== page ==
Strategic Considerations

Businesses must consider their market demands, production capabilities, and strategic goals when choosing between kitting and assembly. For instance, a company specializing in bespoke furniture may find kitting more aligned with its business model, while a manufacturer of standard electronic gadgets might benefit more from assembly. 

Case Study: Green Forest Cabinetry – Excelling Through Kitting

Company Overview

Green Forest Cabinetry custom cabinet inventory made on demand

Green Forest Cabinetry, based in Chesapeake, Virginia, with an additional location in Florida, is renowned for its high-quality, easy-to-assemble, and affordable custom cabinets. It serves both homeowners and businesses. Matt Eykamp, IT Manager at Green Forest Cabinetry, describes its mission as “designing, manufacturing, and importing exceptional quality cabinetry,” emphasizing excellent customer service and thoughtfully designed products.

The Challenge

Initially, Green Forest Cabinetry utilized QuickBooks® Enterprise for inventory control. However, as the company grew, it encountered significant limitations with the software’s inventory capabilities, leading to operational frustrations. Eykamp noted, “It had many limits and was not a proper fit for our business.” Recognizing the need for an upgrade, the company focused on finding a solution that could enhance accuracy and simplify order processing, increase the speed and versatility of the software, and improve customer satisfaction.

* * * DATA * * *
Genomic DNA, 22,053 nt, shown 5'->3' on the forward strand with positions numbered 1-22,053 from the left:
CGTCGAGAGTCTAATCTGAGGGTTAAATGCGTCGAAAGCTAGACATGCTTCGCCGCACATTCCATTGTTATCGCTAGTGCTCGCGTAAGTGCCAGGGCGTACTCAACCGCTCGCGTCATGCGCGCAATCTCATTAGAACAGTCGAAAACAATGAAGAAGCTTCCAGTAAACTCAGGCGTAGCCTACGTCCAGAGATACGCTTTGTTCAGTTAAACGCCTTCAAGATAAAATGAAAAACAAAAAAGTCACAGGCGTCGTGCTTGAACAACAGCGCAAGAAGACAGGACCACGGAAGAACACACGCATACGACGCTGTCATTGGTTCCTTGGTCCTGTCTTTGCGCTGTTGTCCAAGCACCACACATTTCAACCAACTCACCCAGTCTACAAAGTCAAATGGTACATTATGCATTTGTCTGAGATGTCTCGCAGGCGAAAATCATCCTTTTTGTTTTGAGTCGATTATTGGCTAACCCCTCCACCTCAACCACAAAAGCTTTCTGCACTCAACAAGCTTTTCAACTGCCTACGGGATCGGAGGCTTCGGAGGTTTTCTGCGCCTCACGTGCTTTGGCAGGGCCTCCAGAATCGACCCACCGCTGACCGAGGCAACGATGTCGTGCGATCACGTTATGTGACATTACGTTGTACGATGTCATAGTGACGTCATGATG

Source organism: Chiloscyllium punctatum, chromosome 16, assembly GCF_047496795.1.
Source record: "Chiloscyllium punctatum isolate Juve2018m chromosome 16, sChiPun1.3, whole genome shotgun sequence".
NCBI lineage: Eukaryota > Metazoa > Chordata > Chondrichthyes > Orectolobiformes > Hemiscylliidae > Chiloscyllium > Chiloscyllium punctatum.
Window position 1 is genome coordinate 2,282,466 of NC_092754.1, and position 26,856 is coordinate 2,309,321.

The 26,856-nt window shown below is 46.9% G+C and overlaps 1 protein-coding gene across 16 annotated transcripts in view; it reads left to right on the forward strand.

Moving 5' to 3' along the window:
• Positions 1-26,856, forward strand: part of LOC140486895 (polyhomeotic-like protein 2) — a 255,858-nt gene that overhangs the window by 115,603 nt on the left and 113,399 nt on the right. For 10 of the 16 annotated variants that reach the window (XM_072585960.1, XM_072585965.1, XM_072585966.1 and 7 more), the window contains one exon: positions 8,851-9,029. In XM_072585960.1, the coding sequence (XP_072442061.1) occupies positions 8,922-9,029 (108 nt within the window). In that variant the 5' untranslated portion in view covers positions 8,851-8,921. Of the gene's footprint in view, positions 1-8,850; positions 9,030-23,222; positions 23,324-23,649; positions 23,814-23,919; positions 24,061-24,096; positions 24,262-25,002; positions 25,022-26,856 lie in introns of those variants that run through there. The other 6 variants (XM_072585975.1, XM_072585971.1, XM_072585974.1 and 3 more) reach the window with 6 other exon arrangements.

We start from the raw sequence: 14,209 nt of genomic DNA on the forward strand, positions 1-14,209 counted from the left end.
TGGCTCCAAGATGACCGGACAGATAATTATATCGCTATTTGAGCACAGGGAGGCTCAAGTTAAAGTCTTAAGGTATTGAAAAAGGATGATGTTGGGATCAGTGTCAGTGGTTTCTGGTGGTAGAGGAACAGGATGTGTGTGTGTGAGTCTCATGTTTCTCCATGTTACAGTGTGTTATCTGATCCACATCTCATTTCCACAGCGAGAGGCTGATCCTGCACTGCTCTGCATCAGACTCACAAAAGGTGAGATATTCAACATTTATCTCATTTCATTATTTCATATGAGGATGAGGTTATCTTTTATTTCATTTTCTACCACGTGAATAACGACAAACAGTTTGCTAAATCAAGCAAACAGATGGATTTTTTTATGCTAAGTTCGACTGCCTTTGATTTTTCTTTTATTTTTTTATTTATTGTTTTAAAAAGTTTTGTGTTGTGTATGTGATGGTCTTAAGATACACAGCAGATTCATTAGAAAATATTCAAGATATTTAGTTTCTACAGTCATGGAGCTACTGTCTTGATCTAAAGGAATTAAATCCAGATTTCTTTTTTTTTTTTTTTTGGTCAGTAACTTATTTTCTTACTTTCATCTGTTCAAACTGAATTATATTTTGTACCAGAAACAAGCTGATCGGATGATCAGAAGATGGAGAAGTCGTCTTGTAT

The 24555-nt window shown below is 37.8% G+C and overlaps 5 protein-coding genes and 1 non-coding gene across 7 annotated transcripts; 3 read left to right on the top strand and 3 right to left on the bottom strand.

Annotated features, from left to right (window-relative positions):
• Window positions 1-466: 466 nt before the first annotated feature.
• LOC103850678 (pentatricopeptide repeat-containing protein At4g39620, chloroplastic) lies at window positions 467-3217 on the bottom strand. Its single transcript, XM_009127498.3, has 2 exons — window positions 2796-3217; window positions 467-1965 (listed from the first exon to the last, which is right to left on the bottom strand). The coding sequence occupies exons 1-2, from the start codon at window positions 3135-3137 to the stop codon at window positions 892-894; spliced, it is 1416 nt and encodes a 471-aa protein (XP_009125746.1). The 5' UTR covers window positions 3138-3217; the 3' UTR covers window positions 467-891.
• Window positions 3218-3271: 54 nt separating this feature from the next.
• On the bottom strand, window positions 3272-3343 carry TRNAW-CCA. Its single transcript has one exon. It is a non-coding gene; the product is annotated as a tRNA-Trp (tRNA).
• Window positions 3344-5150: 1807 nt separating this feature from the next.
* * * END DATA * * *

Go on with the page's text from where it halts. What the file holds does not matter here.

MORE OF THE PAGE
The Solution

The search for a better system led Green Forest Cabinetry to adopt Acctivate, a software equipped with intelligent features to boost efficiency and support growth while saving time and money. With tools like the Order Manager and Shipping Workstation, as well as integration with the multi-carrier shipping solution StarShip, Acctivate has transformed its order fulfillment process. “We’re processing more orders with greater ease, we’re shipping two-thirds more than before – it’s more accurate, it’s better,” Eykamp explained.

Kitting: A Strategic Advantage

A pivotal aspect of Green Forest Cabinetry’s success with Acctivate is the implementation of kitting. Kitting allows the company to maintain flexibility in inventory management by not dedicating components to a finished product until an order is received. This approach is especially beneficial given their product range, which includes multiple cabinet colors of the same style where only the color component differs. “With Acctivate, we’re able to kit with ease… Kitting simplifies our product structure and it’s very flexible. The kitting is huge for us now,” Eykamp highlighted.


Adopting kitting has streamlined Green Forest Cabinetry’s production process and enhanced its ability to efficiently meet diverse customer demands. The flexibility afforded by kitting ensures that inventory is used optimally, reducing waste and improving the overall efficiency of their operations. As a result, Green Forest Cabinetry continues to thrive, delivering custom solutions with improved speed and precision, significantly boosting customer satisfaction and company growth.